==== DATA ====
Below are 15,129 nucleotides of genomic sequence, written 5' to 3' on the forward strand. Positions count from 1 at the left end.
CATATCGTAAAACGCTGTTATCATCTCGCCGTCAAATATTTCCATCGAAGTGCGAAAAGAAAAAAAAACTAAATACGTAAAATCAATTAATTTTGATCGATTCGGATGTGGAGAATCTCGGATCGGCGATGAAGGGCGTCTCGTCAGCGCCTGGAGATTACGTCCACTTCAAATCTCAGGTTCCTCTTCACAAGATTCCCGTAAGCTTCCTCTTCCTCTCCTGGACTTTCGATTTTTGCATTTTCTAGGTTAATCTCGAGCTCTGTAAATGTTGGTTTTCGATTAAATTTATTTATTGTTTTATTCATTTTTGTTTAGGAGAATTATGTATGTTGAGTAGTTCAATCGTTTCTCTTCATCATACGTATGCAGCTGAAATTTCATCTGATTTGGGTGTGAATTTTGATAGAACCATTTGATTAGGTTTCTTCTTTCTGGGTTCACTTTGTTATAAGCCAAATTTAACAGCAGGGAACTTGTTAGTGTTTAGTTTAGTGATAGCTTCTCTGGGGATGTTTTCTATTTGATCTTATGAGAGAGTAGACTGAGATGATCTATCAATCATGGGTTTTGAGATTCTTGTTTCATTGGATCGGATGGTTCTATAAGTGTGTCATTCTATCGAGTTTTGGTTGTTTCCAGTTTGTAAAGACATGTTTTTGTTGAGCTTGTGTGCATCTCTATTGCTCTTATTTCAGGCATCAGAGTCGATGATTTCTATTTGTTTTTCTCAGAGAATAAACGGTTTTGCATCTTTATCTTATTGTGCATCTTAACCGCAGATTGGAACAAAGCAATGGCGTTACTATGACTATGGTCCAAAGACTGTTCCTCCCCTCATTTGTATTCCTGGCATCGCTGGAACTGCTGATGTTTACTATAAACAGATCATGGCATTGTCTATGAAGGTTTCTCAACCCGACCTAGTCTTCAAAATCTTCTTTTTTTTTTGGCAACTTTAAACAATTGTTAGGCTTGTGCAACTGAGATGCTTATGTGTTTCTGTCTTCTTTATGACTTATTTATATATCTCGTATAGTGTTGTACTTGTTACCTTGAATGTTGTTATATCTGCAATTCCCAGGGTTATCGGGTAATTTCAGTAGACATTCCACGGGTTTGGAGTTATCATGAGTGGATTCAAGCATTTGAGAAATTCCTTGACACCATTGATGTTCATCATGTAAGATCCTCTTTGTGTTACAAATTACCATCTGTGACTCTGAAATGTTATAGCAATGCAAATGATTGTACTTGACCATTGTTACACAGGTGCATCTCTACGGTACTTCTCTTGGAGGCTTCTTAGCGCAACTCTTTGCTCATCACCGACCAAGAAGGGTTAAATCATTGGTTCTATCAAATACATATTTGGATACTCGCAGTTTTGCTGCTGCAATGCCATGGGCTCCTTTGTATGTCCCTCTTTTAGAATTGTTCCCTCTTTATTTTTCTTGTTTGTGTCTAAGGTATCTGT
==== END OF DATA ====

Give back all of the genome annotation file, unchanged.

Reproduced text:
Below are 15,129 nucleotides of genomic sequence, written 5' to 3' on the forward strand. Positions count from 1 at the left end.
CATATCGTAAAACGCTGTTATCATCTCGCCGTCAAATATTTCCATCGAAGTGCGAAAAGAAAAAAAAACTAAATACGTAAAATCAATTAATTTTGATCGATTCGGATGTGGAGAATCTCGGATCGGCGATGAAGGGCGTCTCGTCAGCGCCTGGAGATTACGTCCACTTCAAATCTCAGGTTCCTCTTCACAAGATTCCCGTAAGCTTCCTCTTCCTCTCCTGGACTTTCGATTTTTGCATTTTCTAGGTTAATCTCGAGCTCTGTAAATGTTGGTTTTCGATTAAATTTATTTATTGTTTTATTCATTTTTGTTTAGGAGAATTATGTATGTTGAGTAGTTCAATCGTTTCTCTTCATCATACGTATGCAGCTGAAATTTCATCTGATTTGGGTGTGAATTTTGATAGAACCATTTGATTAGGTTTCTTCTTTCTGGGTTCACTTTGTTATAAGCCAAATTTAACAGCAGGGAACTTGTTAGTGTTTAGTTTAGTGATAGCTTCTCTGGGGATGTTTTCTATTTGATCTTATGAGAGAGTAGACTGAGATGATCTATCAATCATGGGTTTTGAGATTCTTGTTTCATTGGATCGGATGGTTCTATAAGTGTGTCATTCTATCGAGTTTTGGTTGTTTCCAGTTTGTAAAGACATGTTTTTGTTGAGCTTGTGTGCATCTCTATTGCTCTTATTTCAGGCATCAGAGTCGATGATTTCTATTTGTTTTTCTCAGAGAATAAACGGTTTTGCATCTTTATCTTATTGTGCATCTTAACCGCAGATTGGAACAAAGCAATGGCGTTACTATGACTATGGTCCAAAGACTGTTCCTCCCCTCATTTGTATTCCTGGCATCGCTGGAACTGCTGATGTTTACTATAAACAGATCATGGCATTGTCTATGAAGGTTTCTCAACCCGACCTAGTCTTCAAAATCTTCTTTTTTTTTTGGCAACTTTAAACAATTGTTAGGCTTGTGCAACTGAGATGCTTATGTGTTTCTGTCTTCTTTATGACTTATTTATATATCTCGTATAGTGTTGTACTTGTTACCTTGAATGTTGTTATATCTGCAATTCCCAGGGTTATCGGGTAATTTCAGTAGACATTCCACGGGTTTGGAGTTATCATGAGTGGATTCAAGCATTTGAGAAATTCCTTGACACCATTGATGTTCATCATGTAAGATCCTCTTTGTGTTACAAATTACCATCTGTGACTCTGAAATGTTATAGCAATGCAAATGATTGTACTTGACCATTGTTACACAGGTGCATCTCTACGGTACTTCTCTTGGAGGCTTCTTAGCGCAACTCTTTGCTCATCACCGACCAAGAAGGGTTAAATCATTGGTTCTATCAAATACATATTTGGATACTCGCAGTTTTGCTGCTGCAATGCCATGGGCTCCTTTGTATGTCCCTCTTTTAGAATTGTTCCCTCTTTATTTTTCTTGTTTGTGTCTAAGGTATCTGT